AMAZING GROUND COVERS FOR SHADY AREAS – If you have a shady area in your yard you know the struggle for it to look neat as well as having a bit of color. Mulch is one answer-but how about considering a nice ground cover? Start your shade garden with beautiful low-maintenance ground cover and then add some taller plants for drama and color. These mighty plants work double-time as they create a base color for an area that may soon become the pride of your yard.
Pachysandra— Pachysandra is green year round and grows to a height of 8-12 inches, flowering with small white blossoms in late spring. Tolerating different soil types it will grow in deep shade as well as part-sun locations; making it ideal for many areas where sunlight varies according to the season or time of day.
Vinca Minor & Major—Vinca is another wonderful shady ground cover. Vinca minor is suited best in zones 3-8, while vinca major is slightly larger and is best suited for zones 6-9. Both are available in either a deep green or a variegated green leaf and spring blooms come in various colors of white, blue, and reddish-violet. This plant grows long viney off-shoots, but despite its appearance will not climb like an ivy. This makes it an excellent ground cover that is easy to maintain by keeping clipped.
Creeping Jenny—A durable ground cover, creeping jenny can handle light foot traffic so works well around stepping stones. Coloring varies from yellow to yellow-green with small, very round leaves. It can be used in the shady garden as well as a spot where there is partial sun. This ground cover also grows in trails and can easily be trimmed to keep neat looking. Flowering in spring with small yellow blooms, it gives a nice pop of color to darker areas of the garden.
Bunchberry- Growing to a mere 6 inch height, bunchberry is a dense plant preferring the moist environment often found in shady areas. Resembling the dogwood plant in appearance they bloom with a white flower. In autumn, the green leaves turn red adding interest and color to its surroundings. Preferring colder temperatures, they do best in zones 2-6 and will produce lovely red berries that birds will enjoy.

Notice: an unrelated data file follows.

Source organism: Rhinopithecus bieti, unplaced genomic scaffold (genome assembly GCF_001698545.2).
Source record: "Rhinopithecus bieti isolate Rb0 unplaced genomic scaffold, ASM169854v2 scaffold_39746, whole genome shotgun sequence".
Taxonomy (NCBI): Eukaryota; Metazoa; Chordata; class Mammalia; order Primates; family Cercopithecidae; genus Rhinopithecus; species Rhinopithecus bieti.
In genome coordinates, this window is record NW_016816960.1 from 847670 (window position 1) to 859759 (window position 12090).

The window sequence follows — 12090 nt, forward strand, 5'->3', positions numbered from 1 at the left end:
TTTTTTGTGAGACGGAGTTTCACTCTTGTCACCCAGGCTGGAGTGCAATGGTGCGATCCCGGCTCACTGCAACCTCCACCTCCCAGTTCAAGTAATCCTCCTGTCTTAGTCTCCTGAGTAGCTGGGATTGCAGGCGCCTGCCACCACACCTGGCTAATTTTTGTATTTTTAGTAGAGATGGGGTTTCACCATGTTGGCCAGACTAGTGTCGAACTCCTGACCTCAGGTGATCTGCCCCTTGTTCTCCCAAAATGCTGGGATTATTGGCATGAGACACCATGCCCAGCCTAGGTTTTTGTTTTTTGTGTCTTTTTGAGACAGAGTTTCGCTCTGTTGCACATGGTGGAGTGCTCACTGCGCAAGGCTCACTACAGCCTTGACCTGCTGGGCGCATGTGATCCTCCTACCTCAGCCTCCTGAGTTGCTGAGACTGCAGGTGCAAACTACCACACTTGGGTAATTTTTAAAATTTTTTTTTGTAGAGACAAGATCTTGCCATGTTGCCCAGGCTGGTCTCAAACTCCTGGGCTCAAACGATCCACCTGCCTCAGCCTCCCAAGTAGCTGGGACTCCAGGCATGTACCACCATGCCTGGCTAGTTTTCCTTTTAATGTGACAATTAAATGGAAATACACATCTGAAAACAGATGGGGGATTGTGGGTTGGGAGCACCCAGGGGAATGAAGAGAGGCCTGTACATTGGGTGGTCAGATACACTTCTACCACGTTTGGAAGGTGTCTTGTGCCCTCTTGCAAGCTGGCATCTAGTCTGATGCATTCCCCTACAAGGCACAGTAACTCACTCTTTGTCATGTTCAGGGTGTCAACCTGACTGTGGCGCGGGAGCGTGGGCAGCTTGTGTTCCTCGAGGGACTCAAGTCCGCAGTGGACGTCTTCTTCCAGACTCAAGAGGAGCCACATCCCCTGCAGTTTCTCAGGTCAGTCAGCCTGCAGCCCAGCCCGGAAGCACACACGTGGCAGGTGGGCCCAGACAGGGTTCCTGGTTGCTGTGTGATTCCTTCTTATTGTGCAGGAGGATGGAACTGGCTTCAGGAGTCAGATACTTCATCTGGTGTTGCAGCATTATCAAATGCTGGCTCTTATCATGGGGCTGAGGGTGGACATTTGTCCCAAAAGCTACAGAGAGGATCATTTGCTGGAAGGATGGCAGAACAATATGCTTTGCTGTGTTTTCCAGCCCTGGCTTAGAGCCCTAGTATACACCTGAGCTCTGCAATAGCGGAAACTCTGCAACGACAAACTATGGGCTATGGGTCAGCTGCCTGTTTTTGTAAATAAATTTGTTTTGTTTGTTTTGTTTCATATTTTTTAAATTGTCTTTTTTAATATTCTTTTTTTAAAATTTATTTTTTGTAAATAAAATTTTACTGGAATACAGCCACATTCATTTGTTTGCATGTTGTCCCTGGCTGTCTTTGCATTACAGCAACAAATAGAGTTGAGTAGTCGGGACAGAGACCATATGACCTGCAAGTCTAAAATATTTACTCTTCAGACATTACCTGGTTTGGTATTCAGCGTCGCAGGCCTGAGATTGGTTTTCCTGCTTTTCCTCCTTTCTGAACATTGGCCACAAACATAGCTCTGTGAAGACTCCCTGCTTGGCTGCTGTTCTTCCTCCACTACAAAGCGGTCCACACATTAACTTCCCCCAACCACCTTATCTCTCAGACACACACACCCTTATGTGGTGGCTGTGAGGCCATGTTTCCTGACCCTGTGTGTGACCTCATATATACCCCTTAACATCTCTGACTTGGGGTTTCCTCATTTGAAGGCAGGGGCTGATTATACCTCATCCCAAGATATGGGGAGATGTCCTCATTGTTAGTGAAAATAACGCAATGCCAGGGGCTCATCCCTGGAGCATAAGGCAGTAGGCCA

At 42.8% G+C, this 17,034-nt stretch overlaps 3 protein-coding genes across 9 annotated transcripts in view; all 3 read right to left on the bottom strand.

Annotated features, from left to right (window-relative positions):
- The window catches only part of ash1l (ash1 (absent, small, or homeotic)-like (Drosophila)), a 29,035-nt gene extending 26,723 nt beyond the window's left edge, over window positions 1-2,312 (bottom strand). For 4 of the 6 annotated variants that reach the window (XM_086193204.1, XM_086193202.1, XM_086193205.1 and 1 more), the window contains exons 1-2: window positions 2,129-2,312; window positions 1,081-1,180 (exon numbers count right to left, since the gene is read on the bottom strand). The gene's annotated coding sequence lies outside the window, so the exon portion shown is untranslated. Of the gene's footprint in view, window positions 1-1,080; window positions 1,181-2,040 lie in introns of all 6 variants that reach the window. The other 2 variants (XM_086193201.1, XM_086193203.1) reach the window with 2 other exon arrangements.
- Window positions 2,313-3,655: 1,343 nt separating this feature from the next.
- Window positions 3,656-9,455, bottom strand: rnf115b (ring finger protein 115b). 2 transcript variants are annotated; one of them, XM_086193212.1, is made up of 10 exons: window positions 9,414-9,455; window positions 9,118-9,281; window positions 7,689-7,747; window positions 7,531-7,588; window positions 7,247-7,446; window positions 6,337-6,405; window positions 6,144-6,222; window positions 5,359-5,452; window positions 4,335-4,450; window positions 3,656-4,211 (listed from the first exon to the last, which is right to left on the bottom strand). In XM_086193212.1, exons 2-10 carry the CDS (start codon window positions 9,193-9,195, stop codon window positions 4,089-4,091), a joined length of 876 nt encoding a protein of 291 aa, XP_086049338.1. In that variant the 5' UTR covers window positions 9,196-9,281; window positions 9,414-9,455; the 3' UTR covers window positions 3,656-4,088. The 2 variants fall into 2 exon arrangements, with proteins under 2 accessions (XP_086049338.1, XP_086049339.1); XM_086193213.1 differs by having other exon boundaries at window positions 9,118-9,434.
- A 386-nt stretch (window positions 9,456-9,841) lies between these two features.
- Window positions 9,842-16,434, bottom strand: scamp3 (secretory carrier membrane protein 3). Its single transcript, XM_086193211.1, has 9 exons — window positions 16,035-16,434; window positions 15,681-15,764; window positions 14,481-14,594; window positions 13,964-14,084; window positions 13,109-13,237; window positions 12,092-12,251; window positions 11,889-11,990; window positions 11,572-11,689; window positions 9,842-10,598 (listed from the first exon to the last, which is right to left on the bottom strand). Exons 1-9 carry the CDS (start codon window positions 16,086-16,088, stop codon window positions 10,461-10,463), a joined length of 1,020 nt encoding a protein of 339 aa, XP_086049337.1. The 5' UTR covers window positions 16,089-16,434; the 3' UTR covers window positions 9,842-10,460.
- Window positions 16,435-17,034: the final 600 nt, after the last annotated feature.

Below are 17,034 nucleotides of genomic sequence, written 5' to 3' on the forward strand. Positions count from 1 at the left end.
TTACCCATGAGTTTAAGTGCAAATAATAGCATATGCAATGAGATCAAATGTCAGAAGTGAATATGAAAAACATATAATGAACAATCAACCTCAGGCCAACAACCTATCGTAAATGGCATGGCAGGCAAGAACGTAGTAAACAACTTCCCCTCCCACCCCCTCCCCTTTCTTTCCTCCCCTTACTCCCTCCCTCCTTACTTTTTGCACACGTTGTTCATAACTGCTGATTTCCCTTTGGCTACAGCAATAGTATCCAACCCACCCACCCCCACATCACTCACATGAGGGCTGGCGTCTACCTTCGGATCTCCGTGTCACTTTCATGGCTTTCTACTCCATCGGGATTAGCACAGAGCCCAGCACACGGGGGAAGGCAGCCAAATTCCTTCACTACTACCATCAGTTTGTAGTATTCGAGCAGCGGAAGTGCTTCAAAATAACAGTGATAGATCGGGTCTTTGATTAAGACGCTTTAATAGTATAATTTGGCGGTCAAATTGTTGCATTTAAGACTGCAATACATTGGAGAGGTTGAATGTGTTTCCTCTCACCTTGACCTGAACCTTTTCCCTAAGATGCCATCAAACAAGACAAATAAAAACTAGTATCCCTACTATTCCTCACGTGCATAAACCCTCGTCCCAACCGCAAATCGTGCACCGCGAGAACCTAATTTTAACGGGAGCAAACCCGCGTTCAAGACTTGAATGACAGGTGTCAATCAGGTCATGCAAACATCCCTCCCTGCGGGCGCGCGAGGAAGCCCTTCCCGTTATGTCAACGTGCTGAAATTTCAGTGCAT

Moss—Commonly found in moist environments, moss is actually a grouping of many moss plants. They do not flower and are low-growing, reaching only 3 inches in height. Moss is often said to be found on the North side of a tree, supposedly due to its preference for shade. A great addition to a rock garden, it is often used between stepping stones. However it is not tolerant of heavy foot traffic and damages easily.
Sweet woodruff—Commonly grown for its use as a potpurri, sweet woodruff grows densely and bears white flowers in May-June. With a height of 6-10 inches it fills an area with a little more interest than some of the smaller ground covers. An aggressive grower, it does require some maintenance and dies back in winter leaving a bare spot until spring.
There are many more ground covers that are suited to the shade garden. Check them out at your local nursery and soon you’ll be saying good-bye to those shady barren areas of your yard.